and then proceeds towards a linear chromaticism in which motives and intervals assume the structural force exerted formerly by tonal expectation and function. With a quotation of the popular Viennese tune “Ach, du lieber Augustin,” Schoenberg bids an ironic farewell to tonality; the unexpected appearance of the human voice in the last two movements introduces a new conceptual universe with the words of Stefan Georg, ” I feel a breath of air from other planets.” (Salzman 33)
In Three Piano Pieces, opus 11 (1909), Schoenberg may toy with listeners’ expectations, but this is his first properly “atonal” work. Themes develop but without the context of tonality to define how this happens. “For the first time, every sound, every interval, every event has a unique and independent value, free of the hierarchies of tonal discourse” (Salzman 33). Afterwards, the push towards the heights of chromatic density led Schoenberg towards using all twelve notes equally and repeatedly on a revolving basis. After WWI, Five Piano Pieces, opus 23 (completed 1923) and Serenade, opus 24 (completed 1923) include twelve-tone music; but the Piano Suite, opus 25 (1921-1923) is composed with the twelve-tone method throughout its five movements: Prelude, Gavotte, Intermezzo, Minuet / Trio, and Gigue. The suite has rhythm even though metrical consistency is rare. The Wind Quintet, opus 26 (1924) is also a completely twelve-tone work (sometimes called dodecaphonic). Variations for Orchestra, opus 31 (1927-1928) uses a row opening with a tritone: A# – E – F# – D# – F – A – D – C# – G – G# – B – C. It’s the first serial work using a full orchestra.
Hauer had also thought of the serial method, so Schoenberg published. When Schoenberg wrote Style and Idea, he announced the “emancipation of the dissonance,” declaring that there is no difference between consonance and dissonance. In Hegelian fashion, he believed that music, like all other aspects of life, exists in a historical inevitable process of change. The classical tradition represented a form; chromaticism represented a principle of evolution. “The growth of equal temperament, chromaticism, and modulation had made possible the historical rise of functional tonality in the seventeenth and eighteenth centuries and destroyed it in the twentieth; thus tonality contained within itself from the start the seed of its own destruction” (Salzman 32). He thought this historically inevitable revolution — the twelve-tone method as a replacement for functional tonality — would establish the supremacy of German music for 100 years. For twelve-tone composition he advised avoiding traditional consonances and simpler dissonances (diminished triads and seventh chords); in the future perhaps both new and traditional expression would be possible. First, though, music must be composed in which “nothing could be assumed any more from context; every event and every aspect of every event had a new and independent meaning” (Salzman 34).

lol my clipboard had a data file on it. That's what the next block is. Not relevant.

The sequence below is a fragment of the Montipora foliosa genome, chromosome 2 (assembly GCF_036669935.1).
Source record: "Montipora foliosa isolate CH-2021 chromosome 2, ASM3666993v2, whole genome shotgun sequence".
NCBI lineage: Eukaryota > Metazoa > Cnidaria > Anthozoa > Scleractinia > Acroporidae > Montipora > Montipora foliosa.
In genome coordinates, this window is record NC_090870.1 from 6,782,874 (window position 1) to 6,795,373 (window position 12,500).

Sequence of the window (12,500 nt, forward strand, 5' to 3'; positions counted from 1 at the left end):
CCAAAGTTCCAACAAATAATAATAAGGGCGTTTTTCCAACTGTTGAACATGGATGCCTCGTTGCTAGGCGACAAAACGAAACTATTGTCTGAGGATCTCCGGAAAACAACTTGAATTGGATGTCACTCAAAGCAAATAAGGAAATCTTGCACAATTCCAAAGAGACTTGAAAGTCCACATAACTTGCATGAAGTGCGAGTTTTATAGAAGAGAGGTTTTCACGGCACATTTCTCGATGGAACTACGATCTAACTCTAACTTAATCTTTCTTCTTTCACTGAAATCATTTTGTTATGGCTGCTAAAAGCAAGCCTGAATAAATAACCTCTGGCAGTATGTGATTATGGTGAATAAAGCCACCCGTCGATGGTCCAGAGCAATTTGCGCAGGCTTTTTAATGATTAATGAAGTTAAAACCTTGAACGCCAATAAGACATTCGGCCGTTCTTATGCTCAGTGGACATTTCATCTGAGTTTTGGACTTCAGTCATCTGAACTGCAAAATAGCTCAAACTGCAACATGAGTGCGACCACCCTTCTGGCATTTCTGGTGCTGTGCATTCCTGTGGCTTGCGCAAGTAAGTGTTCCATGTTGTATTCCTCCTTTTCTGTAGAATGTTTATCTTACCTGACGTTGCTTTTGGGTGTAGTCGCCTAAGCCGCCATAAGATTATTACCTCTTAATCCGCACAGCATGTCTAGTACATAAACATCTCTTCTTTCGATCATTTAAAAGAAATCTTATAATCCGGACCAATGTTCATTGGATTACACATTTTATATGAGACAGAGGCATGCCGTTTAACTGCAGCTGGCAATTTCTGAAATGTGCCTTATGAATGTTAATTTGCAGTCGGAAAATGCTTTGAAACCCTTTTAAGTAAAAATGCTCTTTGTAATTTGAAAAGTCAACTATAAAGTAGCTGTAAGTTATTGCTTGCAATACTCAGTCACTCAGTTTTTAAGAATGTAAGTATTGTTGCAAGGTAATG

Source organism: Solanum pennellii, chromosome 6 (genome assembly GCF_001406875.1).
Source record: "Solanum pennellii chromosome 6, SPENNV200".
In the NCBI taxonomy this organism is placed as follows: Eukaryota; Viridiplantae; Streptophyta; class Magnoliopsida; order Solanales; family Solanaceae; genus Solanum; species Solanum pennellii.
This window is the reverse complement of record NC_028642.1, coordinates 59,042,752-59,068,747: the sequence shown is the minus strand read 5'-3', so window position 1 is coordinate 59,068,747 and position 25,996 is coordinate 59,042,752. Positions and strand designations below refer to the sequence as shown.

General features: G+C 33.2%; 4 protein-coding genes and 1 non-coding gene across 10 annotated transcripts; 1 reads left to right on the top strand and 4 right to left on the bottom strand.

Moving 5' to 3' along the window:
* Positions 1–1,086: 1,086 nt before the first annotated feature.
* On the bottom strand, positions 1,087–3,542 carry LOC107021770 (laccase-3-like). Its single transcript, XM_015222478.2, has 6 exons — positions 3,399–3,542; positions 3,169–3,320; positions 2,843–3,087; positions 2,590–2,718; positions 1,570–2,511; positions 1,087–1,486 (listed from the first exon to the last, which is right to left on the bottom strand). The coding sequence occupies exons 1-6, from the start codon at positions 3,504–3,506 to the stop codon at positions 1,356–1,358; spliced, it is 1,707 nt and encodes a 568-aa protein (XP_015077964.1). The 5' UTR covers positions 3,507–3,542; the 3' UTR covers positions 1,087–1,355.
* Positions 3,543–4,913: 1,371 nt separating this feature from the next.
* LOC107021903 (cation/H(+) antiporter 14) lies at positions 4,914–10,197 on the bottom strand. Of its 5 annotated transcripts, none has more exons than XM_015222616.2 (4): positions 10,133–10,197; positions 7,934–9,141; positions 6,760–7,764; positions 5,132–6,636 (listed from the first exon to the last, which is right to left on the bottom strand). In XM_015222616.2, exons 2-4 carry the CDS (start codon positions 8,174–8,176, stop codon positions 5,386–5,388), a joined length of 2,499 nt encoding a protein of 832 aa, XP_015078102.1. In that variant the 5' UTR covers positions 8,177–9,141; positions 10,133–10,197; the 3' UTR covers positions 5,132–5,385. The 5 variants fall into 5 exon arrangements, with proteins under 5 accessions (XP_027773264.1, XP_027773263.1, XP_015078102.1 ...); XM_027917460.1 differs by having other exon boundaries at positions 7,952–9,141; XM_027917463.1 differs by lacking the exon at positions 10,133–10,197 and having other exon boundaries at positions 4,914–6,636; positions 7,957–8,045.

The twelve-tone row in Schoenberg’s music does not function as a theme or mode (as Berg tends to use it), “but as a set of materials, a complex of relationships, offering enormous possibilities to the ordered imagination that can master them” (Salzman 107).
“Schoenberg’s music no longer carries the threat that all music will sound like this” (Ross 35).
“Arnold Schönberg.” Classical Music Pages. http://w3.rz-berlin.mpg.de/cmp/schonberg. 1996.
Arnold Schönberg: Verklärte Nacht, Piano Pieces, Five Orchestral Pieces. Daniel Barenboim and the Chicago Symphony Orchestra. Teldec / Time Warner, 1995. 4509-98256-2.
Morgan, Robert P., ed. Music and Society: Modern Times. Englewood Cliffs, NJ: Prentice Hall Inc., 1993.
Ross, Alex. The Rest Is Noise: Listening to the Twentieth Century. NY: Farrar, Straus and Giroux, 2007.
Salzman, Eric. Twentieth-Century Music: An Introduction. 2nd ed. Englewood Cliffs, NJ: Prentice-Hall Inc., 1974.
Schoenberg: Piano Concerto, The Chamber Symphonies. Alfred Brendel, piano. Philips Classics Productions, 1996. 446 683-2.